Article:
It is not an exaggeration to say that I think about this sentence every single day. Every time I see someone of faith shamelessly overlook a key tenet of their beliefs in the name of a Republican politician who pretends to care about freedom of religion, I am reminded that for many people there is one issue that guides how they select a name at the polls every four years. Nothing that you can say or do will change the minds of those who believe that the singular, “black and white” issue of abortion is the most important policy position in American politics.
What does it actually mean to be pro-life? Who even decided that one side got to be called pro-life to begin with? Is the idea that the treatment of people beyond the womb is completely irrelevant even a pro human life stance? The term “pro-life” was coined by the Catholic-backed National Right to Life Committee in response to the landmark decision of Roe V. Wade in the early 70s, and has continued to be a flag to march behind for conservative and religious voters ever since. So many of the terms we use to describe policy positions in this country are designed by one side to demonize the other. To describe yourself as pro-choice in a way admits that you value your own selfish choices over the sanctity of human life, exactly as it was designed to. I have long since decided to stop describing myself as pro-choice because it short changes the designation as something other than a well-researched platform of valuing the lives of human beings that already exist.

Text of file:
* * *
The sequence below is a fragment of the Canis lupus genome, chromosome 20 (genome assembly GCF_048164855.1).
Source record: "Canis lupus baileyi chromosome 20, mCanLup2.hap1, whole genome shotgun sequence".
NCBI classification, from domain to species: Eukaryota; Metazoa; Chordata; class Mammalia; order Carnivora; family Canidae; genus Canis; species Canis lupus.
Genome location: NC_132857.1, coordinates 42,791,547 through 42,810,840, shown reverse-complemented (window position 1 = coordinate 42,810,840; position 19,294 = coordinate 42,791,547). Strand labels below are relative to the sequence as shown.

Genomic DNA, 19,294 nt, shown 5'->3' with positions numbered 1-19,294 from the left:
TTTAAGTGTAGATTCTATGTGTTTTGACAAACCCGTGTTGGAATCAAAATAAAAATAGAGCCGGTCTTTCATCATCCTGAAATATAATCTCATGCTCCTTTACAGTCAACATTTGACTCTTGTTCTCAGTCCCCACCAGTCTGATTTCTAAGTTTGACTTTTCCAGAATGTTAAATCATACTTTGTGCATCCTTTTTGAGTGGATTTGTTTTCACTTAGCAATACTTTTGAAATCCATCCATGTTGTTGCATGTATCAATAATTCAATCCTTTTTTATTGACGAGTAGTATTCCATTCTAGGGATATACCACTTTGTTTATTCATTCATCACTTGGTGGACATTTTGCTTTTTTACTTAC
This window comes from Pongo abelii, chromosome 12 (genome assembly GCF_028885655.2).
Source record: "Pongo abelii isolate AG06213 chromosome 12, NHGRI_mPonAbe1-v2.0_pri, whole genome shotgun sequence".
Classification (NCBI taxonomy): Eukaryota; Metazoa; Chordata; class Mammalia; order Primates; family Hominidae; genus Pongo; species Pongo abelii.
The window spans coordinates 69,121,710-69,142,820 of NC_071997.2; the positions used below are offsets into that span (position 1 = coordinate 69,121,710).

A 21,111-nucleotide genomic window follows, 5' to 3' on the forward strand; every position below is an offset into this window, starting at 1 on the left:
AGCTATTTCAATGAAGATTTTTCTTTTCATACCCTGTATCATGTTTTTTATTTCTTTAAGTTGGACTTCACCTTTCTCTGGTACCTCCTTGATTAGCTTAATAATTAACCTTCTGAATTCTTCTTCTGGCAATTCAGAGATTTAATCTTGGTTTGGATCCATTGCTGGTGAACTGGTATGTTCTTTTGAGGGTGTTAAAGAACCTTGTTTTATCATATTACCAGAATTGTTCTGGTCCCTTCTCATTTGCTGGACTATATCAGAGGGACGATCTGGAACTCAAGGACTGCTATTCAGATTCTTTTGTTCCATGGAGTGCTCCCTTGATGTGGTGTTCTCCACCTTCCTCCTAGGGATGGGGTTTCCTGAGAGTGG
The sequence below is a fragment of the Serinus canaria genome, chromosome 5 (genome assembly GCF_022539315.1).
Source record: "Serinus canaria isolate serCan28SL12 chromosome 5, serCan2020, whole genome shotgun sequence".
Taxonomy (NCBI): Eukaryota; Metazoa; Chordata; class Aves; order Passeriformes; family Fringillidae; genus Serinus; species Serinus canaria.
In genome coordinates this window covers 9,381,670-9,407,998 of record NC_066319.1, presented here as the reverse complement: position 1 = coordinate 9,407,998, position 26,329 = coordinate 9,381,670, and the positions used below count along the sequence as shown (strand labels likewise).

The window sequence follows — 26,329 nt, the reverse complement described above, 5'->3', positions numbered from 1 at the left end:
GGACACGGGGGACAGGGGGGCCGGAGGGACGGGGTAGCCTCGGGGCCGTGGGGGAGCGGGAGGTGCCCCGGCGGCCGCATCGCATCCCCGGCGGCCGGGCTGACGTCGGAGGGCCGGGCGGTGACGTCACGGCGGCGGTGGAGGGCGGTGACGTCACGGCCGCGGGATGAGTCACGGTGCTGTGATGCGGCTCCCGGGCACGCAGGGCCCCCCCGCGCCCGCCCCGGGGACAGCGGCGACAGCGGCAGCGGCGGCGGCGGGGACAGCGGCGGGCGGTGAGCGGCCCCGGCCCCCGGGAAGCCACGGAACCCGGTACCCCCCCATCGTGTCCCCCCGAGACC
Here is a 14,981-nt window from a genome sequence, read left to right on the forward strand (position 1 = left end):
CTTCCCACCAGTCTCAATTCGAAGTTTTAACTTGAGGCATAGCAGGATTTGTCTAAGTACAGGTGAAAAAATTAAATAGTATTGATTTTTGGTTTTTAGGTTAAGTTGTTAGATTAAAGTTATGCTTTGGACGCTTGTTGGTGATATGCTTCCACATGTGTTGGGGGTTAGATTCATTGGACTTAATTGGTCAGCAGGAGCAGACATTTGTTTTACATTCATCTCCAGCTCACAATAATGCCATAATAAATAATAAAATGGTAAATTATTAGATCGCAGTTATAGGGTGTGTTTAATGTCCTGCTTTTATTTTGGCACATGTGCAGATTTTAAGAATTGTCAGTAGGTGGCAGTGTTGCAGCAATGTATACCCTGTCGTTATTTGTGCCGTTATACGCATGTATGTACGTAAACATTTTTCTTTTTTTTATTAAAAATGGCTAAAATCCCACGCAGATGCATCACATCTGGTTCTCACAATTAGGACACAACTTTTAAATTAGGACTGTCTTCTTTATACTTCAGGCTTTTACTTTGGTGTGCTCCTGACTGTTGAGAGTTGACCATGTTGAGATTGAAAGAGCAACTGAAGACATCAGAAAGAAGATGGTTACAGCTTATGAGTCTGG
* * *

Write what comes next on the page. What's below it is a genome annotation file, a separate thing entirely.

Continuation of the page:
Conservatives have always been better at fighting the culture war due to the fact that they lead almost every debate with morality in terms that their followers can understand and accept. Almost half of the voters in this country are willing to overlook the blatant moral discrepancies in a man that brags about sexual assault on a hot microphone because deep down they have convinced themselves that his position as a champion for the unborn automatically secures his spot as the evangelical leader of our generation.
I turned 18 less than a month after the 2004 presidential election, though that didn’t keep me from trying to understand the policy positions and political appeal of the candidates at the time. On election day, I remember wearing a “Kerry-Edwards ‘04” button on my shirt to my Presbyterian-aligned high school. Admittedly, part of my reasoning for this was to ruffle feathers and part of it was due to an understanding of the actual policies on which each candidate was promoting at the time. When I arrived at my Chemistry class that morning, my teacher looked at me and scoffed.
”No Christian could ever vote for a Democrat. Ever.” she said.
Ever? No matter what? That’s the whole thing? It was really my first experience with an all or nothing approach to American politics and an interaction that I still think about frequently. There are people in this country who associate the R next to a candidate’s name with Jesus no matter what, and that is because the Republican party is the party that protects the unborn from termination. It is not the party that protects the uninsured, the disenfranchised, the poor, the sick, the people that have been forced from their homes due to war or famine, the immigrants hoping to provide a better life for their families, but it is the party that stands up in every single election and says that they believe that human life is sacred and they will do everything they can to protect it.